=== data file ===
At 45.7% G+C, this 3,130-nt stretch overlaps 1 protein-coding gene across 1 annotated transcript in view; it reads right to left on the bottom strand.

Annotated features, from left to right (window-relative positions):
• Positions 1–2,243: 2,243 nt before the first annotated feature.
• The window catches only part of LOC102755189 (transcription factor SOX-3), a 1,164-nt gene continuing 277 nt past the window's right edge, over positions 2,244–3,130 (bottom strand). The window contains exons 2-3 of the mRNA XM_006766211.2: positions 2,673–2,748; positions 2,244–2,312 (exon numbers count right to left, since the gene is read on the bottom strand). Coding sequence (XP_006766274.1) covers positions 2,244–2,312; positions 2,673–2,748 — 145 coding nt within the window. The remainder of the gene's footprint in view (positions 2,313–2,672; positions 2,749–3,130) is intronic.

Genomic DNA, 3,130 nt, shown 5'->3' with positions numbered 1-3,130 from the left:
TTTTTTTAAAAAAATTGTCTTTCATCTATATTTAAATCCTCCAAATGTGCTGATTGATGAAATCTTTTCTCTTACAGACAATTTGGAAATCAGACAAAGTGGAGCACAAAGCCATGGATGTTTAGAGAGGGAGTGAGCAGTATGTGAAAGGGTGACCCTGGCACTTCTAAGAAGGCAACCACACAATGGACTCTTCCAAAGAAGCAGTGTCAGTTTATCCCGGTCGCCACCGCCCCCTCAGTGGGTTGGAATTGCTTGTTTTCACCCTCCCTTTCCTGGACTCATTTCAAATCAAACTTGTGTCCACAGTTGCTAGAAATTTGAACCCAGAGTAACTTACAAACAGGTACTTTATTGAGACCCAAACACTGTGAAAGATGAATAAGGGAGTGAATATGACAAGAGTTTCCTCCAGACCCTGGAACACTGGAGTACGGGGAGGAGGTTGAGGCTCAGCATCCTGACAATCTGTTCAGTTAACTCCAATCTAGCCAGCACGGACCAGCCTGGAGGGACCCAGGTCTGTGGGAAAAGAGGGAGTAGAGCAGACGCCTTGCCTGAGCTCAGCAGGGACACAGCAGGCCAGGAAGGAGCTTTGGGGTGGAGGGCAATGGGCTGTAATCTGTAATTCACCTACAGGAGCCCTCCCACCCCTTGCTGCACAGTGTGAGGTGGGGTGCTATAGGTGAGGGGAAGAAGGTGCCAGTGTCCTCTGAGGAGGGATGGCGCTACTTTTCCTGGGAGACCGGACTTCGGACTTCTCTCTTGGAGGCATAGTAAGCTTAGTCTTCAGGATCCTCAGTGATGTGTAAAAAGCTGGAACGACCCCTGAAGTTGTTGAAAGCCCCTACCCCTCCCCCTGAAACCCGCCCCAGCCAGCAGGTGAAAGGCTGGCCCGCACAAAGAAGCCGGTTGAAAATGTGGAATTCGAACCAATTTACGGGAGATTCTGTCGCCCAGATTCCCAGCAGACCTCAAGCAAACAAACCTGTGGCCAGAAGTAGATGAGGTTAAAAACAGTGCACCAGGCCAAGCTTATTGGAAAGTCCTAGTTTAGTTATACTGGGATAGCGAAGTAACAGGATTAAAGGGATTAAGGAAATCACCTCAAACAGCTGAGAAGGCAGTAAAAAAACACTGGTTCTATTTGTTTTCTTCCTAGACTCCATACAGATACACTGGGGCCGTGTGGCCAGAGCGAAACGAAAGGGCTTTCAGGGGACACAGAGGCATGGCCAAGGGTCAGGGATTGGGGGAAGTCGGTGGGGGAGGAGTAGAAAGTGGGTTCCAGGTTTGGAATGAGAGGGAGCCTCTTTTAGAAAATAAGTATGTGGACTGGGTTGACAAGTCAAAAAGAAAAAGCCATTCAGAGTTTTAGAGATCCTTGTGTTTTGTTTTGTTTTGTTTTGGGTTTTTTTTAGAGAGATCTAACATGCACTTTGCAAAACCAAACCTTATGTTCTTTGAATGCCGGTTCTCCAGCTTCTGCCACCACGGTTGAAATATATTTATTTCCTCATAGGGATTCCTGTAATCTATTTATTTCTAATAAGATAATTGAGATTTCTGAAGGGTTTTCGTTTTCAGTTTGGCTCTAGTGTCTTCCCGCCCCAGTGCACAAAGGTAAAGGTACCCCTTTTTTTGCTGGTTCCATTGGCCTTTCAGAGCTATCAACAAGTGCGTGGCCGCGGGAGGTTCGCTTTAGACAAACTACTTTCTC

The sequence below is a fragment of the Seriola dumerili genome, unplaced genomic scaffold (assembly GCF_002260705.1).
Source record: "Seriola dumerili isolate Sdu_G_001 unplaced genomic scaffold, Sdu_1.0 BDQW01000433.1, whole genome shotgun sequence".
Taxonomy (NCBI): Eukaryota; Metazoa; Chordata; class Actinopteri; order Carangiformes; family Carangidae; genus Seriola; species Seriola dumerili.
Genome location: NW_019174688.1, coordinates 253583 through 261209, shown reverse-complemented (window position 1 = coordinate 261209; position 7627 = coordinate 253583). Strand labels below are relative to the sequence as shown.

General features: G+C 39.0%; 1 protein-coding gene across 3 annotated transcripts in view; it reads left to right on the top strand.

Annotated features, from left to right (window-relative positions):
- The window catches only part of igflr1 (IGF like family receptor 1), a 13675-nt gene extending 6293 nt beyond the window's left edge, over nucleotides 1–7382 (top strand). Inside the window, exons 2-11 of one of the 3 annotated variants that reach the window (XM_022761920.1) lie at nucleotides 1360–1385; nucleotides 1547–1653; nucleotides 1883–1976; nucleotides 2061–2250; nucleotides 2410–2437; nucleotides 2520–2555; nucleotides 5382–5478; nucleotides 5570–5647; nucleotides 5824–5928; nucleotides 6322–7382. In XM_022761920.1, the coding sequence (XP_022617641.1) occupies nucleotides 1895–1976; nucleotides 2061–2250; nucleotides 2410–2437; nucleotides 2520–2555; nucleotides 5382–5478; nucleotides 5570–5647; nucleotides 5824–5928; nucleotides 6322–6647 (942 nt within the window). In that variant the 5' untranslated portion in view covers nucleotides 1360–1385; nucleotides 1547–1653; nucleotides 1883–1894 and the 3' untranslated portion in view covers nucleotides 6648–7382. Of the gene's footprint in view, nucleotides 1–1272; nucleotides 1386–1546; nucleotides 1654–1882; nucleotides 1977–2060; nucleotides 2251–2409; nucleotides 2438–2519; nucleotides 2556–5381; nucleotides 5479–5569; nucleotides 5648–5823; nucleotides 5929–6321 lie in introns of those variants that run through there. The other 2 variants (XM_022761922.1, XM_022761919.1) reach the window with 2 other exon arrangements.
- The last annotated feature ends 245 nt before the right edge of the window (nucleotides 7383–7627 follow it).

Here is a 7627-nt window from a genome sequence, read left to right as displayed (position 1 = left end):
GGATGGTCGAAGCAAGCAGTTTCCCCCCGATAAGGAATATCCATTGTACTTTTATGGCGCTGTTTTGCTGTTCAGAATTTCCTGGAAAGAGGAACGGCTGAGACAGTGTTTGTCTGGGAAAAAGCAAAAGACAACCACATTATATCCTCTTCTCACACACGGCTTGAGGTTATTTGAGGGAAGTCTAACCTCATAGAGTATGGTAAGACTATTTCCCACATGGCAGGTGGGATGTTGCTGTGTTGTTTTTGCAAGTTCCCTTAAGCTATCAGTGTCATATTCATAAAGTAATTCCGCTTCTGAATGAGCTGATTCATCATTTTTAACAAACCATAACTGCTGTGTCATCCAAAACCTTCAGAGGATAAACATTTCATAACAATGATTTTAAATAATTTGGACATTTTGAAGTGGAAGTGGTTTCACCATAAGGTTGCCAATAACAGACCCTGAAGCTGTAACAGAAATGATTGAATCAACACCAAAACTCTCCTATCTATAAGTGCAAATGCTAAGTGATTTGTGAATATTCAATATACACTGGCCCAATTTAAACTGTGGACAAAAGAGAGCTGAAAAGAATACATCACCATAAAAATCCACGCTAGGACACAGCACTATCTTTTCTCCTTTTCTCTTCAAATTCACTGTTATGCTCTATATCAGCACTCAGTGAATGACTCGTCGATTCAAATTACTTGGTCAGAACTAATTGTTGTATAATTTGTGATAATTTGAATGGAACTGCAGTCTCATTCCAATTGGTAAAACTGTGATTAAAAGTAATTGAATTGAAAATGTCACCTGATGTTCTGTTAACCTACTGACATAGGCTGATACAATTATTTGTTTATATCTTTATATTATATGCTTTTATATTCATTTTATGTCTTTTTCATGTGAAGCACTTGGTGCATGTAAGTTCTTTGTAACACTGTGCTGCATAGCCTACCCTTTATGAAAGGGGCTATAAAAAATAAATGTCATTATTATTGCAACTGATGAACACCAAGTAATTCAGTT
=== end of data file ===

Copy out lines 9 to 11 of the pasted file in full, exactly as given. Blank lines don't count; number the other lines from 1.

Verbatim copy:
Taxonomy (NCBI): Eukaryota; Metazoa; Chordata; class Actinopteri; order Carangiformes; family Carangidae; genus Seriola; species Seriola dumerili.
Genome location: NW_019174688.1, coordinates 253583 through 261209, shown reverse-complemented (window position 1 = coordinate 261209; position 7627 = coordinate 253583). Strand labels below are relative to the sequence as shown.

General features: G+C 39.0%; 1 protein-coding gene across 3 annotated transcripts in view; it reads left to right on the top strand.